Coronavirus: Friends and Families are Not Keeping Their Distance
A growing body of literature tells us you are more likely to contract COVID-19 in households, at family gatherings and in restaurants.
When announcing a ban on people in six local government areas south-west of Melbourne hosting visitors in their homes, Victorian Premier Daniel Andrews said this week:
People are not necessarily keeping their distance in their family home. It’s a natural thing, you let your guard down. Hugs and kisses and handshakes, not necessarily adhering to the protocols that are a feature of hospitality, cafes, restaurants, pubs being open. They are supervised environments. They are regulated environments. There are time limits, for instance. They’re in a very different set of circumstances.
I know that it may seem, as I said, counterintuitive that you can go to the pub but you can’t go to your mate’s place, but ultimately that’s where the data drives that decision […] That’s where the transmission is.
His comments allude to an element that hasn’t been discussed enough in the pandemic so far — the fact that how we perceive personal risk, and how well we comply with public health measures, can change depending on whether we are around people we know or strangers.
Have you hugged a friend or relative and then sat down for a catch up coffee? Have you laughed with a colleague during after-work drinks, while sharing a packet of chips? Did you feel safe? Did you feel the need to sit 1.5 metres away from them or wear a mask? Your answers may depend on what state you’re in but we know that even in Victoria, where the COVID-19 case numbers are worst, too many people are not following the rules around isolation and distancing.
Despite reported fears about catching COVID-19 from passing joggers, cyclists or other strangers on the street, a growing body of literature tells us you are more likely to contract COVID-19 in households, at family gatherings and in restaurants.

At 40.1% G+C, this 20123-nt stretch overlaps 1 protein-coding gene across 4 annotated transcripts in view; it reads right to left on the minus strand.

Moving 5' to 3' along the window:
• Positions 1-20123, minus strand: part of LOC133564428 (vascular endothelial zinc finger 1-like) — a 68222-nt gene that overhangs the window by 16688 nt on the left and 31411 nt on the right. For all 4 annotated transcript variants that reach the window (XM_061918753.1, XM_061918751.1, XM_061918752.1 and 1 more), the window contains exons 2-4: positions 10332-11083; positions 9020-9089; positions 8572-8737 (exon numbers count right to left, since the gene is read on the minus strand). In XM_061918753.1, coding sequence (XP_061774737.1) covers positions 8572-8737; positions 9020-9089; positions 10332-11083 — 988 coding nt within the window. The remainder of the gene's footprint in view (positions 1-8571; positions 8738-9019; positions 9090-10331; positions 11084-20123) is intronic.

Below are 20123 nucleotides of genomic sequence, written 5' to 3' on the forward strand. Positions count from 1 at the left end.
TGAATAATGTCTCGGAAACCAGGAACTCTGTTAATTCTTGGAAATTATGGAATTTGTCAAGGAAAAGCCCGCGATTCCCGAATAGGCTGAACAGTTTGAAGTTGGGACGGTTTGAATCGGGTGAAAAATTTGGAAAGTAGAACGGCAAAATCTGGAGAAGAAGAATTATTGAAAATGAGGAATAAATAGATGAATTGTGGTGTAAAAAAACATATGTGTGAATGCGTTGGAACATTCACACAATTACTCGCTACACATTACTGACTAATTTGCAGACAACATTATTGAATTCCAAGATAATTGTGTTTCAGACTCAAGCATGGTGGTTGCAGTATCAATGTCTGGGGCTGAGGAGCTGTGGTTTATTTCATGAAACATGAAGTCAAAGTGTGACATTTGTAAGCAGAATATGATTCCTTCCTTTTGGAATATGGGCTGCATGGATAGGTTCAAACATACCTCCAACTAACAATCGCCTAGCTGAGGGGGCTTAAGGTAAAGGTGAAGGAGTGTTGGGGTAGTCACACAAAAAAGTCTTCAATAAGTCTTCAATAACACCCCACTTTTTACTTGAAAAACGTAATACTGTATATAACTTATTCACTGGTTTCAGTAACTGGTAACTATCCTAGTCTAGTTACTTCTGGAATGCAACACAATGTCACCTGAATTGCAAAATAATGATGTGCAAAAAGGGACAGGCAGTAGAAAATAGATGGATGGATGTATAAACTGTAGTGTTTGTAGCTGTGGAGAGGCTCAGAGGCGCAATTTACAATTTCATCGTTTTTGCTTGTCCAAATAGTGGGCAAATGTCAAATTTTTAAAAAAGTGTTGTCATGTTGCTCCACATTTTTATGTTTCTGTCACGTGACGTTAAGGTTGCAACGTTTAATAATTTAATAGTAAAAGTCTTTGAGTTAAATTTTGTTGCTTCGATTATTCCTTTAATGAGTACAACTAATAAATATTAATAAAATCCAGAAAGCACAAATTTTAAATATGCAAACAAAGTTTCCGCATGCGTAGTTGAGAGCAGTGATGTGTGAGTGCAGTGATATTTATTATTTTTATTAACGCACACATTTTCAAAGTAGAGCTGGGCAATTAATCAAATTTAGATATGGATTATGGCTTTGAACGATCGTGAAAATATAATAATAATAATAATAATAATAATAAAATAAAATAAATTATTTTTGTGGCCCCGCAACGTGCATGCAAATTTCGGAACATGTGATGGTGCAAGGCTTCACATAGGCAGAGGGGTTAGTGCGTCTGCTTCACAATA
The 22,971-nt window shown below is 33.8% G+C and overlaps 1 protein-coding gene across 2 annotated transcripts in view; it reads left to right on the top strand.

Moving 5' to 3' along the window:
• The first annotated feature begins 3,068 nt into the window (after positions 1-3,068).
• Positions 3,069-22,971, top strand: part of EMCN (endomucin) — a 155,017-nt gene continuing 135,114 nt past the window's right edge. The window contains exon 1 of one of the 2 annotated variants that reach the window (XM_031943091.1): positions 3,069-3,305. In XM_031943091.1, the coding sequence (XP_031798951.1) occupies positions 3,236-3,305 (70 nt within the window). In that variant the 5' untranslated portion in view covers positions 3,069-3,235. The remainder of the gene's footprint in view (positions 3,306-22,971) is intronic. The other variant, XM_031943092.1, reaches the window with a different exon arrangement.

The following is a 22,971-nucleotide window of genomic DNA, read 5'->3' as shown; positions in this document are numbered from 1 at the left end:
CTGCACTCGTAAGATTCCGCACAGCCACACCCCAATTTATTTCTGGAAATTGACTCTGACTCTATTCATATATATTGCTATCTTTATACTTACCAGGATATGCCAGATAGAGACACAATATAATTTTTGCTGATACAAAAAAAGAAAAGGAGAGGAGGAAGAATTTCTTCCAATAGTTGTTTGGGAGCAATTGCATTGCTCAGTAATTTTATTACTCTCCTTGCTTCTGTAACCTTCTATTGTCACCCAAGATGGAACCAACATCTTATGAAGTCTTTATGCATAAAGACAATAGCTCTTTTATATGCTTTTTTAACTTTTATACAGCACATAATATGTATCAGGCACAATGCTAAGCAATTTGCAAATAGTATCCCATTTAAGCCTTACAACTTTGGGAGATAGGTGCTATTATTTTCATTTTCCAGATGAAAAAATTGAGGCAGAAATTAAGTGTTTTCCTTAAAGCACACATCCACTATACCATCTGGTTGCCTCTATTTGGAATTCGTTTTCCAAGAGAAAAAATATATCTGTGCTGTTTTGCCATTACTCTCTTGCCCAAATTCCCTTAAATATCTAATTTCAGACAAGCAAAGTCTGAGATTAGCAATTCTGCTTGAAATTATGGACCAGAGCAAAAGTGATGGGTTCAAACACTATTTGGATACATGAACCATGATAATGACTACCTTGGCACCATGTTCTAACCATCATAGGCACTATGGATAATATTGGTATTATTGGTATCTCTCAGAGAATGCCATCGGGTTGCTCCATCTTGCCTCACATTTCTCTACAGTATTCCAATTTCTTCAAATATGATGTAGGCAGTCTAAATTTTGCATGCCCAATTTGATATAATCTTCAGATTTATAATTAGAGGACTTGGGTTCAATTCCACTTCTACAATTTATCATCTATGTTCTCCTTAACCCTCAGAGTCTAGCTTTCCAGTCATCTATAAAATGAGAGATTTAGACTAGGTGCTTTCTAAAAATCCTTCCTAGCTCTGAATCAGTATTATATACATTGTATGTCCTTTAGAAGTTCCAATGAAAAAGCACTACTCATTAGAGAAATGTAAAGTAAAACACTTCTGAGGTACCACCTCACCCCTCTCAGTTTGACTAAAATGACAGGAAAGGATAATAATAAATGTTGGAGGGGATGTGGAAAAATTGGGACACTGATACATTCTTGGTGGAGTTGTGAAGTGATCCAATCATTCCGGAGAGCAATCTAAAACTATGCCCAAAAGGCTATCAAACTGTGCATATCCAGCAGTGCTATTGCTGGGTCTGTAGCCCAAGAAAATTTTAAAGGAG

A study from China found 16% of household contacts developed COVID-19, and that spouses of the index case (meaning the first person to spread it in that cluster) were more likely to get infected than other family members.
This has been documented in other studies, including one showing that compared with “social activity contacts” of an infected person (meaning socialising with friends with whom you do not live), the risk of being infected was more than 20 times higher for the spouse and more than nine times higher for other family members.
These findings are not too surprising, as family members will have more close contact, for longer periods with a positive person within the household.
But the risk is compounded by the fact we are less likely to pay attention to other protective measures including washing hands or wearing a mask.
In other words, by letting down our guard around those we love most.
A number of common factors contribute to heightened risk at family gatherings such as birthdays or funerals. Mingling, hugging (in celebration or condolence), singing, shared bathrooms, indoors or crowded spaces, all help increase the risk of transmission.
While there is no evidence COVID-19 is spread by food, people sharing utensils and congregating around food service areas can pose a risk. It’s also unlikely people will be using a face covering in such settings.
In restaurants, people tend to sit close to other members of their group, talking, laughing, potentially taking food from common serving dishes. Many clusters have been linked to restaurants including one in the US that spread across 13 counties and led to 152 cases (as a result of dining at a single restaurant).
In each of these settings, there are of course other factors heightening transmission risk, including the size of venue, seating arrangements and whether air conditioning is used. However, how people interact plays an important role — and we know interactions are likely to be closer and more involved around those we know well.
How we feel affects how we act
It’s worth noting even people who have been trained on when, why and how to conduct hand hygiene can still be influenced by how they feel about the person in front of them.
For example, the condition (including physical appearance and level of cleanliness) of a patient can influence a nurse’s hand washing behaviours.
What can you do?
If you’re in a state that is not in lockdown, but where the risk of COVID-19 still looms large, it’s worth thinking carefully about your own behaviours when you are around friends and family. Consider smaller gatherings, hold them outdoors, seat people from different households apart, don’t share objects or food, and make sure everyone comes from the same local area.
As highlighted by Australian Government Chief Nursing and Midwifery Officer, Alison McMillan:
if you do go to meet friends for a drink or bite to eat in a venue or someone’s home, make sure you do so safely by maintaining proper physical distancing.
Holly Seale, Senior Lecturer, UNSW
This article is republished from The Conversation under a Creative Commons license. Read the original article.